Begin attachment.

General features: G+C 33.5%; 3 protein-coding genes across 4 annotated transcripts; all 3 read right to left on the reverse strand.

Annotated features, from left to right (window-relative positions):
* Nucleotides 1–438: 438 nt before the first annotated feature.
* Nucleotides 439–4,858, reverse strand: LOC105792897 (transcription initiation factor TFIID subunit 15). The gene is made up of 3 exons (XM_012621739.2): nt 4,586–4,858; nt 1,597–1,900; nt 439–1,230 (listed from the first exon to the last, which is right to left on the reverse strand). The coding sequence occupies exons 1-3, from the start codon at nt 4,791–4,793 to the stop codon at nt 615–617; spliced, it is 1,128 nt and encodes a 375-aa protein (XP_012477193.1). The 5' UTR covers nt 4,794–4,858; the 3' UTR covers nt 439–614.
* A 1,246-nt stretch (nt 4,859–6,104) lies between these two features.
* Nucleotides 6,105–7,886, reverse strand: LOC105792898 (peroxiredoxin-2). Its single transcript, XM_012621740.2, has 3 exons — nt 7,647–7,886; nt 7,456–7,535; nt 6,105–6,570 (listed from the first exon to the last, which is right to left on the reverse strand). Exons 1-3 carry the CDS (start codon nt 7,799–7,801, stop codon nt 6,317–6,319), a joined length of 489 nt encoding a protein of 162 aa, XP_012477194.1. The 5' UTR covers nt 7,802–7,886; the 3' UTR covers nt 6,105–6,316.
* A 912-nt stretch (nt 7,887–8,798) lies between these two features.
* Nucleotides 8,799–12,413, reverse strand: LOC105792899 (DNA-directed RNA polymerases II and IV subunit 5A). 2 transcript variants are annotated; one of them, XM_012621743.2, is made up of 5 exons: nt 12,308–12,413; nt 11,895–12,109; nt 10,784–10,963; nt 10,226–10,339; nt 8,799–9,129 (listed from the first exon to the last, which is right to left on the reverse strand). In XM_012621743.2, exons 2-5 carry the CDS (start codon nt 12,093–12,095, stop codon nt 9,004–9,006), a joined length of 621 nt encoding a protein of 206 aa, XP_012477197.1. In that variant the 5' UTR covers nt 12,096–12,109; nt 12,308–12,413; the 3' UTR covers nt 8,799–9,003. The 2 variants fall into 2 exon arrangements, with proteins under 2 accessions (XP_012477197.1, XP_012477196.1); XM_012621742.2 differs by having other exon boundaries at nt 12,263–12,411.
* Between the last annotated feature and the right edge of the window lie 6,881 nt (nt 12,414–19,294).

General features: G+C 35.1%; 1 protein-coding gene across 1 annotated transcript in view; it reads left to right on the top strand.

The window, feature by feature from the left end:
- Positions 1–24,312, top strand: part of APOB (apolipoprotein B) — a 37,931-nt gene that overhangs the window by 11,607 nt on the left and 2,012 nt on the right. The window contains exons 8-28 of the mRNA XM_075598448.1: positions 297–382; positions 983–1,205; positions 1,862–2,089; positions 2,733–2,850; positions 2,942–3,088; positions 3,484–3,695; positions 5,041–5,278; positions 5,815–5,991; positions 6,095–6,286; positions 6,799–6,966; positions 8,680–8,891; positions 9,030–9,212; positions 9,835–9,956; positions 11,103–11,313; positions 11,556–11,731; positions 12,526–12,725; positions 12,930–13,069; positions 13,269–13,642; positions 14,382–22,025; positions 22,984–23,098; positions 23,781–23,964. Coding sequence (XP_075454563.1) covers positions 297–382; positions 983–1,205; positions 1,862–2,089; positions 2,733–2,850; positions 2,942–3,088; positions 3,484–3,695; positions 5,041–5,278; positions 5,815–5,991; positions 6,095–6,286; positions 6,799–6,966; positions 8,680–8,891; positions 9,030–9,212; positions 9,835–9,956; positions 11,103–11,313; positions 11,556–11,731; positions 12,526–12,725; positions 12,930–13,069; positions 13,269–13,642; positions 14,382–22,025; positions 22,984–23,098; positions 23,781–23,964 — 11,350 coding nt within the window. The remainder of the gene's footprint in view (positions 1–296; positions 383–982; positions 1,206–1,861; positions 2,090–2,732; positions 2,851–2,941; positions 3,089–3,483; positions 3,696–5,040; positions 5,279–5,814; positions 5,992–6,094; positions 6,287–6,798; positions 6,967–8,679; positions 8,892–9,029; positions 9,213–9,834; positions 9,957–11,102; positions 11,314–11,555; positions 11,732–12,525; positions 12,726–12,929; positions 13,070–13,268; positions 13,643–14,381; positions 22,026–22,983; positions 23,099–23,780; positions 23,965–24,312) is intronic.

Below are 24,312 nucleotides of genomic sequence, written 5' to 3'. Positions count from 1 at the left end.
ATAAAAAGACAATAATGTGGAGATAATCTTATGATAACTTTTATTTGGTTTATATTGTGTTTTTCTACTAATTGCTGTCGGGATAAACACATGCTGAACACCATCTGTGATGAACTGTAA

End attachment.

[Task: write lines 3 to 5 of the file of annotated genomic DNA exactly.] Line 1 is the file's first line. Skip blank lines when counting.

* Nucleotides 1–438: 438 nt before the first annotated feature.
* Nucleotides 439–4,858, reverse strand: LOC105792897 (transcription initiation factor TFIID subunit 15). The gene is made up of 3 exons (XM_012621739.2): nt 4,586–4,858; nt 1,597–1,900; nt 439–1,230 (listed from the first exon to the last, which is right to left on the reverse strand). The coding sequence occupies exons 1-3, from the start codon at nt 4,791–4,793 to the stop codon at nt 615–617; spliced, it is 1,128 nt and encodes a 375-aa protein (XP_012477193.1). The 5' UTR covers nt 4,794–4,858; the 3' UTR covers nt 439–614.
* A 1,246-nt stretch (nt 4,859–6,104) lies between these two features.